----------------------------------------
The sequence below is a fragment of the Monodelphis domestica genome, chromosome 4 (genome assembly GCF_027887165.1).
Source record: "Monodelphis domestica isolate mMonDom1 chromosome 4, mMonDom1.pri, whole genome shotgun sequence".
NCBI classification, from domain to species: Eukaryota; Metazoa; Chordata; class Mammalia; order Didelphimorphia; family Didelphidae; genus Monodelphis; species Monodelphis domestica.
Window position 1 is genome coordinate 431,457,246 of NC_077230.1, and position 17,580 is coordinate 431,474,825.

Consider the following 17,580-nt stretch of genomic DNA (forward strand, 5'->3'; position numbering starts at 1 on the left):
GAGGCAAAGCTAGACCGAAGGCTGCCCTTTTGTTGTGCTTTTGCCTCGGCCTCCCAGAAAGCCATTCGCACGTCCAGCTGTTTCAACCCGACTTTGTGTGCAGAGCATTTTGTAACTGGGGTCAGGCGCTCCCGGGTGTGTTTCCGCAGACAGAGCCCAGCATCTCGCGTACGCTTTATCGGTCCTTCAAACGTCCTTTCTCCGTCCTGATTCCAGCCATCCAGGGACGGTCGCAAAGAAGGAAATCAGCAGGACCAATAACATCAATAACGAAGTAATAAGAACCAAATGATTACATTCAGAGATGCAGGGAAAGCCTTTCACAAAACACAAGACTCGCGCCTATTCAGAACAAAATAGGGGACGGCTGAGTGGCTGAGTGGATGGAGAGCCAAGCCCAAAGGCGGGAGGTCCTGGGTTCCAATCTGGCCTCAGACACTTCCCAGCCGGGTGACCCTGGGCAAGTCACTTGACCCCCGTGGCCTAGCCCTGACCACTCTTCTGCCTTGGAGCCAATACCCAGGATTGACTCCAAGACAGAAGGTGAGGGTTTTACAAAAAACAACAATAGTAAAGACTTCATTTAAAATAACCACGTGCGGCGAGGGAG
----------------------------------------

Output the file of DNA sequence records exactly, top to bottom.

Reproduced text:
The sequence below is a fragment of the Monodelphis domestica genome, chromosome 4 (genome assembly GCF_027887165.1).
Source record: "Monodelphis domestica isolate mMonDom1 chromosome 4, mMonDom1.pri, whole genome shotgun sequence".
NCBI classification, from domain to species: Eukaryota; Metazoa; Chordata; class Mammalia; order Didelphimorphia; family Didelphidae; genus Monodelphis; species Monodelphis domestica.
Window position 1 is genome coordinate 431,457,246 of NC_077230.1, and position 17,580 is coordinate 431,474,825.

Consider the following 17,580-nt stretch of genomic DNA (forward strand, 5'->3'; position numbering starts at 1 on the left):
GAGGCAAAGCTAGACCGAAGGCTGCCCTTTTGTTGTGCTTTTGCCTCGGCCTCCCAGAAAGCCATTCGCACGTCCAGCTGTTTCAACCCGACTTTGTGTGCAGAGCATTTTGTAACTGGGGTCAGGCGCTCCCGGGTGTGTTTCCGCAGACAGAGCCCAGCATCTCGCGTACGCTTTATCGGTCCTTCAAACGTCCTTTCTCCGTCCTGATTCCAGCCATCCAGGGACGGTCGCAAAGAAGGAAATCAGCAGGACCAATAACATCAATAACGAAGTAATAAGAACCAAATGATTACATTCAGAGATGCAGGGAAAGCCTTTCACAAAACACAAGACTCGCGCCTATTCAGAACAAAATAGGGGACGGCTGAGTGGCTGAGTGGATGGAGAGCCAAGCCCAAAGGCGGGAGGTCCTGGGTTCCAATCTGGCCTCAGACACTTCCCAGCCGGGTGACCCTGGGCAAGTCACTTGACCCCCGTGGCCTAGCCCTGACCACTCTTCTGCCTTGGAGCCAATACCCAGGATTGACTCCAAGACAGAAGGTGAGGGTTTTACAAAAAACAACAATAGTAAAGACTTCATTTAAAATAACCACGTGCGGCGAGGGAG